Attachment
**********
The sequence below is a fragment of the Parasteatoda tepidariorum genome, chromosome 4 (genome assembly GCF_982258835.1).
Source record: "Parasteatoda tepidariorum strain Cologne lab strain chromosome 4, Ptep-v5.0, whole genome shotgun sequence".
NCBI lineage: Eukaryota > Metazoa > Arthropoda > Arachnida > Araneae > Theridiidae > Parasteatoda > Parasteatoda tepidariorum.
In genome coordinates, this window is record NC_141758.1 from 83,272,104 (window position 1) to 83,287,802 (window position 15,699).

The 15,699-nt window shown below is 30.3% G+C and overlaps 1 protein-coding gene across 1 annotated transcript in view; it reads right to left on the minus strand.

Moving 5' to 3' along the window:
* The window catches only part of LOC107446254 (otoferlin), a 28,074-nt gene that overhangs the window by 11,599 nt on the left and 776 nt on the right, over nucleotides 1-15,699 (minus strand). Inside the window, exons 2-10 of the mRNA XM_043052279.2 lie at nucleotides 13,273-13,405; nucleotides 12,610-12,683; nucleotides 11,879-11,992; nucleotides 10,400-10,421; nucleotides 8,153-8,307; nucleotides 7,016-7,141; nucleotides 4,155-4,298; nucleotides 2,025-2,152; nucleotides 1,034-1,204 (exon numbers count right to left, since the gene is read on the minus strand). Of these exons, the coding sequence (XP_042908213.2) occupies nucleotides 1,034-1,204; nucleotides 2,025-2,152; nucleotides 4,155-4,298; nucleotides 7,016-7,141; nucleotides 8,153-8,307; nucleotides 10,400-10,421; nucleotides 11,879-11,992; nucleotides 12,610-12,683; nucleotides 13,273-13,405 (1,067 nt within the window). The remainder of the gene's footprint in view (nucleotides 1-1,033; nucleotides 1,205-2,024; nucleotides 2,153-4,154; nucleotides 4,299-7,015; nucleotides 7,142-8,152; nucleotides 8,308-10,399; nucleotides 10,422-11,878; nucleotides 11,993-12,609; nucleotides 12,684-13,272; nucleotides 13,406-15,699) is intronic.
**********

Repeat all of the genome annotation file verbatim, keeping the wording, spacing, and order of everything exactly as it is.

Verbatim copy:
The sequence below is a fragment of the Parasteatoda tepidariorum genome, chromosome 4 (genome assembly GCF_982258835.1).
Source record: "Parasteatoda tepidariorum strain Cologne lab strain chromosome 4, Ptep-v5.0, whole genome shotgun sequence".
NCBI lineage: Eukaryota > Metazoa > Arthropoda > Arachnida > Araneae > Theridiidae > Parasteatoda > Parasteatoda tepidariorum.
In genome coordinates, this window is record NC_141758.1 from 83,272,104 (window position 1) to 83,287,802 (window position 15,699).

The 15,699-nt window shown below is 30.3% G+C and overlaps 1 protein-coding gene across 1 annotated transcript in view; it reads right to left on the minus strand.

Moving 5' to 3' along the window:
* The window catches only part of LOC107446254 (otoferlin), a 28,074-nt gene that overhangs the window by 11,599 nt on the left and 776 nt on the right, over nucleotides 1-15,699 (minus strand). Inside the window, exons 2-10 of the mRNA XM_043052279.2 lie at nucleotides 13,273-13,405; nucleotides 12,610-12,683; nucleotides 11,879-11,992; nucleotides 10,400-10,421; nucleotides 8,153-8,307; nucleotides 7,016-7,141; nucleotides 4,155-4,298; nucleotides 2,025-2,152; nucleotides 1,034-1,204 (exon numbers count right to left, since the gene is read on the minus strand). Of these exons, the coding sequence (XP_042908213.2) occupies nucleotides 1,034-1,204; nucleotides 2,025-2,152; nucleotides 4,155-4,298; nucleotides 7,016-7,141; nucleotides 8,153-8,307; nucleotides 10,400-10,421; nucleotides 11,879-11,992; nucleotides 12,610-12,683; nucleotides 13,273-13,405 (1,067 nt within the window). The remainder of the gene's footprint in view (nucleotides 1-1,033; nucleotides 1,205-2,024; nucleotides 2,153-4,154; nucleotides 4,299-7,015; nucleotides 7,142-8,152; nucleotides 8,308-10,399; nucleotides 10,422-11,878; nucleotides 11,993-12,609; nucleotides 12,684-13,272; nucleotides 13,406-15,699) is intronic.